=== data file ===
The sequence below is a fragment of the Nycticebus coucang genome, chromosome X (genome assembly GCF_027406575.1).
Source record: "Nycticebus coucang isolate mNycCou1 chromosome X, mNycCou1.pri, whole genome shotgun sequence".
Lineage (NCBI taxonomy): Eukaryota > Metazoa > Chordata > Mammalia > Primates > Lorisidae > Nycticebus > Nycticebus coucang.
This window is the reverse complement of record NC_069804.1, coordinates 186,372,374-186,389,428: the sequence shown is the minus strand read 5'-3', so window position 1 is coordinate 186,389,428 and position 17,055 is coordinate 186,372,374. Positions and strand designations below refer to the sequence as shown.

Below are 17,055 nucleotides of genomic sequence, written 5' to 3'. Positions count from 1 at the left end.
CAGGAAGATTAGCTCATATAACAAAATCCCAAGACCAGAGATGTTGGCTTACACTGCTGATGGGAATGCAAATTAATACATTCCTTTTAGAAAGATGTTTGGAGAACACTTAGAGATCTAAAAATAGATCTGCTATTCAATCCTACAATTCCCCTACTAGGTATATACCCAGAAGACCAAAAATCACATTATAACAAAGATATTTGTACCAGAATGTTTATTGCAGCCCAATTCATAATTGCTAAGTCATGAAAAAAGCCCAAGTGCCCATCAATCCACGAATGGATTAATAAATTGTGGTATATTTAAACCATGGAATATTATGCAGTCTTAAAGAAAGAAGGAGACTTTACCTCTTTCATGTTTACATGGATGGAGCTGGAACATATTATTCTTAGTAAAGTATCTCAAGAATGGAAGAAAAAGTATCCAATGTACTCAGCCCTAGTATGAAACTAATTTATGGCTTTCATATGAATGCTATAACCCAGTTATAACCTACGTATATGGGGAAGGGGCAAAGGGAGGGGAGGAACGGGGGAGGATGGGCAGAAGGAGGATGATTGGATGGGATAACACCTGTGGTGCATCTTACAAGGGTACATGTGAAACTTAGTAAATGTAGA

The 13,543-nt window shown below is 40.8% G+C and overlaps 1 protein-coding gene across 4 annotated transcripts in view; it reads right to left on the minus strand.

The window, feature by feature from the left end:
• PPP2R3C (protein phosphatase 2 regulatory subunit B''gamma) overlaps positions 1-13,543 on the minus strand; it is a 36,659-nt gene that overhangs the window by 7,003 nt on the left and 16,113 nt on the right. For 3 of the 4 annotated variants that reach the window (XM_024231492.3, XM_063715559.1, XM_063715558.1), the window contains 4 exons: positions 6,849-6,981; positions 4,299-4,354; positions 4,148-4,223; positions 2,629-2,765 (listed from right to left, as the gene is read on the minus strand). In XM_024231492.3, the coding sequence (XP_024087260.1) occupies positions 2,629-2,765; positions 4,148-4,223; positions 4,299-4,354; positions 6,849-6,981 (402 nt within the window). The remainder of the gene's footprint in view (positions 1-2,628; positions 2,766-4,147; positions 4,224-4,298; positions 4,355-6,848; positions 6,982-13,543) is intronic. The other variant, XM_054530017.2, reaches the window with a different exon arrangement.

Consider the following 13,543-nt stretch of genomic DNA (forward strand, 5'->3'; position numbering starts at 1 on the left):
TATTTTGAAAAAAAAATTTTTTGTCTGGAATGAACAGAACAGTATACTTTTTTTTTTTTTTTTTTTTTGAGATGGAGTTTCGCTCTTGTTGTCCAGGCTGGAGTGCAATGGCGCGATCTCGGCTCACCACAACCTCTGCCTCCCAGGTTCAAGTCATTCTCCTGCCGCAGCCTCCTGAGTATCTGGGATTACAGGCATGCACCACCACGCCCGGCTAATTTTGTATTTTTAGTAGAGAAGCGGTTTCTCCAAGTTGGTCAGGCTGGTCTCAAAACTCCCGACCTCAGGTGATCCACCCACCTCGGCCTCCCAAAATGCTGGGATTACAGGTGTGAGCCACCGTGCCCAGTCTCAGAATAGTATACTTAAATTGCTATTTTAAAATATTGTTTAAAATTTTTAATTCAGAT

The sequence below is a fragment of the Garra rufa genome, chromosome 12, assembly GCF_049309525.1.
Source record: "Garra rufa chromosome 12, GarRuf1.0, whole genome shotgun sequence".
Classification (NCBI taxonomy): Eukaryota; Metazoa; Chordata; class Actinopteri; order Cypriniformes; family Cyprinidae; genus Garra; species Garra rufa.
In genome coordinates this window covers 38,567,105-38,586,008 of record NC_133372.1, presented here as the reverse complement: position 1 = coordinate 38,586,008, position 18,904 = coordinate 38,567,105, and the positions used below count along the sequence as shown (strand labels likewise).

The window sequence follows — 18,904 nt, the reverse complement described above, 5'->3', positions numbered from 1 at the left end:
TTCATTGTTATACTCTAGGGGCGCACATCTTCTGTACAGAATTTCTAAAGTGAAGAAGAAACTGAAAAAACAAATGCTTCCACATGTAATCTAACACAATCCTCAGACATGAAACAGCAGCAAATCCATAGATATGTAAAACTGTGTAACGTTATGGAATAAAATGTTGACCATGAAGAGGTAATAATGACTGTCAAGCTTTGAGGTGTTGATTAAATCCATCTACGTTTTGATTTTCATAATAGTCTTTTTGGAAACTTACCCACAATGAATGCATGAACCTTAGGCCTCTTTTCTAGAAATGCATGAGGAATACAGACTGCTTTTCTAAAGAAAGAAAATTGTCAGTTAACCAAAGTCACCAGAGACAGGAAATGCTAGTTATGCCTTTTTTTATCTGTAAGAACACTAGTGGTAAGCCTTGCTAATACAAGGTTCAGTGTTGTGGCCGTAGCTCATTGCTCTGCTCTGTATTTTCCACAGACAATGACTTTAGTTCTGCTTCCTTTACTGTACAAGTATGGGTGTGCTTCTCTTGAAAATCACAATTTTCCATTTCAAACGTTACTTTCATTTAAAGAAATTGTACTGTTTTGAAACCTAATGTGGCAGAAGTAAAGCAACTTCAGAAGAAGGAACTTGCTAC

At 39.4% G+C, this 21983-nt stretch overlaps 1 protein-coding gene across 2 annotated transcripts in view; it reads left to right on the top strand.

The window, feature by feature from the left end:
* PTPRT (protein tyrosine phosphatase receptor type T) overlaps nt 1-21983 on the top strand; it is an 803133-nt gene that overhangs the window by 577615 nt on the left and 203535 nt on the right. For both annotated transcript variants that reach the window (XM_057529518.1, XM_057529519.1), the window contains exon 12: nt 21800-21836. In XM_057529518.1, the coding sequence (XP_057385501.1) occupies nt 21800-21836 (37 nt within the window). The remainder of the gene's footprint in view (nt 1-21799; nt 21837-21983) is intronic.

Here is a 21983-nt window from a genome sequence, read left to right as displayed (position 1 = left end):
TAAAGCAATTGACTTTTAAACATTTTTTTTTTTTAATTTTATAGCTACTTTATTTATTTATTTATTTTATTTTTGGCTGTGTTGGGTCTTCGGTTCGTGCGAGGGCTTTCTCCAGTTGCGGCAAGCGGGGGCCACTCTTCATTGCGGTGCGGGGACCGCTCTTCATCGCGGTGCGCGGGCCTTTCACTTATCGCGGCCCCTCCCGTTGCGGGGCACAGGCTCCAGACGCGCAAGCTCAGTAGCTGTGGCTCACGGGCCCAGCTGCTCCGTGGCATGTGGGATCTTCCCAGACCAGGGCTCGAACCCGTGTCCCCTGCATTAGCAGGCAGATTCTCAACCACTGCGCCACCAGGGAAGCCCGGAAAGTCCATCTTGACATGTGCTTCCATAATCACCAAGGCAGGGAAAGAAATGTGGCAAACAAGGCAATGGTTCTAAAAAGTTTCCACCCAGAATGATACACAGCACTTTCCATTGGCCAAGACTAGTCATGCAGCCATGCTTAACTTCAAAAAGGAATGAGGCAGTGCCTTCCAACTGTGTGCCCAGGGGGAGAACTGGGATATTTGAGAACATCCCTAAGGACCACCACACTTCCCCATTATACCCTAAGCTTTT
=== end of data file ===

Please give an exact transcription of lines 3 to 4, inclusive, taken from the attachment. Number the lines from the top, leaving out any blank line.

Lineage (NCBI taxonomy): Eukaryota > Metazoa > Chordata > Mammalia > Primates > Lorisidae > Nycticebus > Nycticebus coucang.
This window is the reverse complement of record NC_069804.1, coordinates 186,372,374-186,389,428: the sequence shown is the minus strand read 5'-3', so window position 1 is coordinate 186,389,428 and position 17,055 is coordinate 186,372,374. Positions and strand designations below refer to the sequence as shown.